A vanity counter that includes areas for applying and storing make-up should be considered as well. Standard vanities today are 36-inches tall, but dressing tables are usually 30-inches, so look for a taller stool if you’d like a place to sit.

Storage, hooks and bars

You will need places to store cleaning products, toilet paper, towels and soaps. Will it be open shelving, a closet or a free-standing storage unit? Think about how you’d like to hang hand and bath towels and where they should be placed.

Is this a bathroom you can grow old in?

For homeowners who plan to age in place, consider incorporating features that will support this choice. Adding safety features doesn’t mean sacrificing style. Today’s bath fixtures include modern and attractive grab bars that will fit right in with other fixtures. Consider adding a shower seat and zero-threshold shower as well.

Will you keep the same layout?

Keeping the bath tub, sink and toilet in the same spots may not be the best design for your needs. If you’d like to move any of these elements, let the designer know.

What kind of materials will you use?

Materials is where costs can add up quickly. A good way to decide where to splurge and where to save is thinking about who will use the bathroom. Spending a little extra on a master bath will improve not only your enjoyment of the home, but it will also increase the home’s value. On the other hand, saving a little money on the materials in the family full-bath makes sense if you have young children who care little about custom fixtures.

Hiring a builder

Bathrooms are a complicated mix of plumbing and electrical fixtures. Even people highly skilled at Do-It-Yourself projects will need to hire professionals for some of the work. If you are undertaking a full bathroom remodel, consider hiring a design-build firm. These companies work under one contract from the design phase throughout completion. It makes things simpler for the homeowner, who communicates with one lead builder instead of numerous professionals.

Dube Plus Construction is a design-build firm that can answer your questions about bathroom remodeling. Contact us today with your questions.

How to Choose Kitchen Cabinets for Remodel

Quality matters when choosing kitchen cabinets. Think of them as furniture used every day in a harsh, wet, hot environment.

Kitchen cabinets can be the most costly part of remodeling a kitchen, but today’s kitchen cabinet makers also offer hundreds of style combinations and special features. Whether your taste is modern or traditional, this guide will help you decide which cabinet is right for your new kitchen.

New cabinets, new doors or just a coat of paint

Before undertaking the cost of new cabinetry, think about what you can save from your existing cabinets. If they are relatively new and in good shape, consider staining or painting them. This can be done yourself over a weekend, or you can hire someone to do it. New paint, hinges and hardware is an affordable way to spruce up a dated looking kitchen.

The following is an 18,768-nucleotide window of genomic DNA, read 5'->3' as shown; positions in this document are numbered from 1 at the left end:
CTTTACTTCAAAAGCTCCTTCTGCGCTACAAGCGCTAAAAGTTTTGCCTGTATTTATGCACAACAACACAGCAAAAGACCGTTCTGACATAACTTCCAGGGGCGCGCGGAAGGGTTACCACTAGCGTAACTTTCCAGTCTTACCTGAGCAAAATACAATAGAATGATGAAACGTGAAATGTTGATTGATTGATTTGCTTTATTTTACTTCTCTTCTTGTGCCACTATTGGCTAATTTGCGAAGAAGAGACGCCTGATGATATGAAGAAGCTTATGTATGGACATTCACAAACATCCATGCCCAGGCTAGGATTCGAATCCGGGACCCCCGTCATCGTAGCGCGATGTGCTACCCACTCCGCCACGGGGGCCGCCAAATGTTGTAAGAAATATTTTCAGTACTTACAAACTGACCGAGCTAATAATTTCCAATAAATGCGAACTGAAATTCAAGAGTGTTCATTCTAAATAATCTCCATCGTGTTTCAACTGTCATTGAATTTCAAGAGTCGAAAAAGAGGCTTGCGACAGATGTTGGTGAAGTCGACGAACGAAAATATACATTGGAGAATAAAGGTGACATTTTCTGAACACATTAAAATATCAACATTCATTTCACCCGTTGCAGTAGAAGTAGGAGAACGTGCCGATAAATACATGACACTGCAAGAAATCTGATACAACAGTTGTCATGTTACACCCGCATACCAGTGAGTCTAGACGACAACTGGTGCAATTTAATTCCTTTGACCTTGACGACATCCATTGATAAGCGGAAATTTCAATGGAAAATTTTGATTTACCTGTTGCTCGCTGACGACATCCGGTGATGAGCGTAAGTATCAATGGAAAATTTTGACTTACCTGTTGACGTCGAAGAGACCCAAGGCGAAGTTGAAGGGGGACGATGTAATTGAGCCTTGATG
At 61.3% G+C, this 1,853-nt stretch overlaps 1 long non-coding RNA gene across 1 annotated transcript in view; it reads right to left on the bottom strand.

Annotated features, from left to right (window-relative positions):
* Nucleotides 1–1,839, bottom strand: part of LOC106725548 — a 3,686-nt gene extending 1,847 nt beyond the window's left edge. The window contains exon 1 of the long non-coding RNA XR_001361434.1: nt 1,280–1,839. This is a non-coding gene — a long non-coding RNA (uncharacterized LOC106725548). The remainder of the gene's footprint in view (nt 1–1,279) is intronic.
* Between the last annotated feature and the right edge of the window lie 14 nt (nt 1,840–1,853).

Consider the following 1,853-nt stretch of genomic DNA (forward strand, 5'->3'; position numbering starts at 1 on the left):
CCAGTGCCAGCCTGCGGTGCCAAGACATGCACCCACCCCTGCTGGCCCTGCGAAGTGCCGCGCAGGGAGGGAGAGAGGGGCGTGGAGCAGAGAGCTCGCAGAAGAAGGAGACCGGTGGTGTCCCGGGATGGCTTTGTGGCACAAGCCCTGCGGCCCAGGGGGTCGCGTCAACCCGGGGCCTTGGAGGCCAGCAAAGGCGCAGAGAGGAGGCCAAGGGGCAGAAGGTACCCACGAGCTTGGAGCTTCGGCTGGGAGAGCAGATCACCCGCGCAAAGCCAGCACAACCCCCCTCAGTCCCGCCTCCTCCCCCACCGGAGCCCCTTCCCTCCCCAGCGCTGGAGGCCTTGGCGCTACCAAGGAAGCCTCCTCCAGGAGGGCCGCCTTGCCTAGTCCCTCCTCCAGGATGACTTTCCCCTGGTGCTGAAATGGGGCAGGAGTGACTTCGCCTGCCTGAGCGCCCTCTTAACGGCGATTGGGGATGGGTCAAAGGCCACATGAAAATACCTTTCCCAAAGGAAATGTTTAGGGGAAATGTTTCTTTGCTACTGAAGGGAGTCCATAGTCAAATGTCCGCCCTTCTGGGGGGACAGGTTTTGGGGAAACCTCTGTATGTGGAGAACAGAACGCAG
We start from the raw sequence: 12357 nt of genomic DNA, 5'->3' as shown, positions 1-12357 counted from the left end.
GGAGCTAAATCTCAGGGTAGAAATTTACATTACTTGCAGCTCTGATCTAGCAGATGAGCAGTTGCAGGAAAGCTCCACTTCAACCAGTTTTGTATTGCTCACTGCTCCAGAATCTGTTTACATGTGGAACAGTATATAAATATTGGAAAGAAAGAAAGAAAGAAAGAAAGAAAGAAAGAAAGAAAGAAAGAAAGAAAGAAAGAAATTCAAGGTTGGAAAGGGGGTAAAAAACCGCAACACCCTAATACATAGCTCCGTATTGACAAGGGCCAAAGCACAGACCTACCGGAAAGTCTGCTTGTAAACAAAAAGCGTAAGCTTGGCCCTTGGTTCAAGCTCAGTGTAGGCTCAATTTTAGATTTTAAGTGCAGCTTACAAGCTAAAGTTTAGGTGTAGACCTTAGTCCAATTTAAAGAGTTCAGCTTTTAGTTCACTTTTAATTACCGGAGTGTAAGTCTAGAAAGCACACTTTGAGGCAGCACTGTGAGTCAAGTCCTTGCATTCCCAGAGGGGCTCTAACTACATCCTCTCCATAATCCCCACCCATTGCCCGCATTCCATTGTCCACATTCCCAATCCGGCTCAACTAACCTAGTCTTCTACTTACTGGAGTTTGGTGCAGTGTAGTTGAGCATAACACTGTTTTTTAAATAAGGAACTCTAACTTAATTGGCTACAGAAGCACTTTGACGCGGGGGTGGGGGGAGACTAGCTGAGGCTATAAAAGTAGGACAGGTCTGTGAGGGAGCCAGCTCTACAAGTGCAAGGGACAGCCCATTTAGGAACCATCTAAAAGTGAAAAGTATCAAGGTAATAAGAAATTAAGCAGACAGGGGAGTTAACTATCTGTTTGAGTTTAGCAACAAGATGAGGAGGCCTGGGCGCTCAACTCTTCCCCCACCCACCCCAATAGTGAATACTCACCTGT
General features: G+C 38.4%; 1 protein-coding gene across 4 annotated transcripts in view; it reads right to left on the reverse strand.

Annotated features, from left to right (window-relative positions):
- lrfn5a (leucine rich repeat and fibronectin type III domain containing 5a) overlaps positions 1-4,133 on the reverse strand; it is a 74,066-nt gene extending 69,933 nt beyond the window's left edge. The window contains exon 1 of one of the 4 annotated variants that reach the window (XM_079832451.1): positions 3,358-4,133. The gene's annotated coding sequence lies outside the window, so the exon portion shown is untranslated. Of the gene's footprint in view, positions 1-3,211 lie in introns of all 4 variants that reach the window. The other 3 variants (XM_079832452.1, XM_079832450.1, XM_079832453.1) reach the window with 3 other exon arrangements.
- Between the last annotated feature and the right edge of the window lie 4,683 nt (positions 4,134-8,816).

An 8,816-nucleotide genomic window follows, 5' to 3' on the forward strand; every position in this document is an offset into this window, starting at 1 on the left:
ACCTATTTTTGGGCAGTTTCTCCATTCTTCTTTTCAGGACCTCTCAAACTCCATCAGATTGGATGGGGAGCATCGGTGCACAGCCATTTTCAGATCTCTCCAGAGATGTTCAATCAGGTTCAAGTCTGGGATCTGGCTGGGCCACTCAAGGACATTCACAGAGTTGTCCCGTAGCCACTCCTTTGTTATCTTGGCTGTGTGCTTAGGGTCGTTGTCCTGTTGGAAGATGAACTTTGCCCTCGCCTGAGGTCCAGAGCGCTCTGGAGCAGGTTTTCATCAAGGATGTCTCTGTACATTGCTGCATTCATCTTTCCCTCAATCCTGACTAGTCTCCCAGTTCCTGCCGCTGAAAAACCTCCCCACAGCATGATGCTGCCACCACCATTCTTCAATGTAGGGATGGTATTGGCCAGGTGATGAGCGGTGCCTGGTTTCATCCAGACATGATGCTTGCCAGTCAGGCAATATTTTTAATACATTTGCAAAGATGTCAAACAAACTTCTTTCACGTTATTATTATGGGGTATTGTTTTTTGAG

If the doors are dinged, warped or no longer close like they should, consider buying new. If the cabinets themselves are sturdy and hung in an arrangement you like, you can save a little by buying just new doors and resurfacing the cabinets. While this does cut down costs a bit, doors are the most expensive part of the cabinet. For a little extra, you can buy all new cabinets and get the layout and design you want.

Style matters

Knowing what door style you like will help whittle down the choices in your cabinet search. The most common style found in kitchens today is the Shaker-style cabinet. This style gets its name from the clean and simplistic furniture style well-known in New England and gives any kitchen a polished look. For homeowners looking for a more modern look, there’s the flat-style cabinet. These cabinets come in a wide range of laminates and wood colors, giving homeowners a wider palate to work with. Another modern style for those who like a more architectural look is the louvered-style door. These have horizontal slats across the front of the door and can be a good choice for any area that needs ventilation, such as a laundry space.

Perhaps you want open shelving, or glass in your cabinet doors to reveal dishes inside. These are popular options for people who like a cottage or vintage kitchen look. The wood and glass in these style cabinets now come in a variety of styles.

Also think about how you’d like the doors to be hung. Framed cabinets are hung outside the frame of the cabinets, typically hiding the hinges. Frameless or inset cabinets have doors set within the frame of the cabinet. This typically exposes the hinge and can be more expensive. We find this is a popular look, however, because it provides more space when opening the cabinet.

Get your hardware

Take a look at kitchens you like and think about how the drawer pulls, handles and knobs will fit into your kitchen. Will you go with simple brushed nickel knobs or are you looking for more splashy colored glass? Some cabinets come with hardware included, while others allow homeowners to select their own.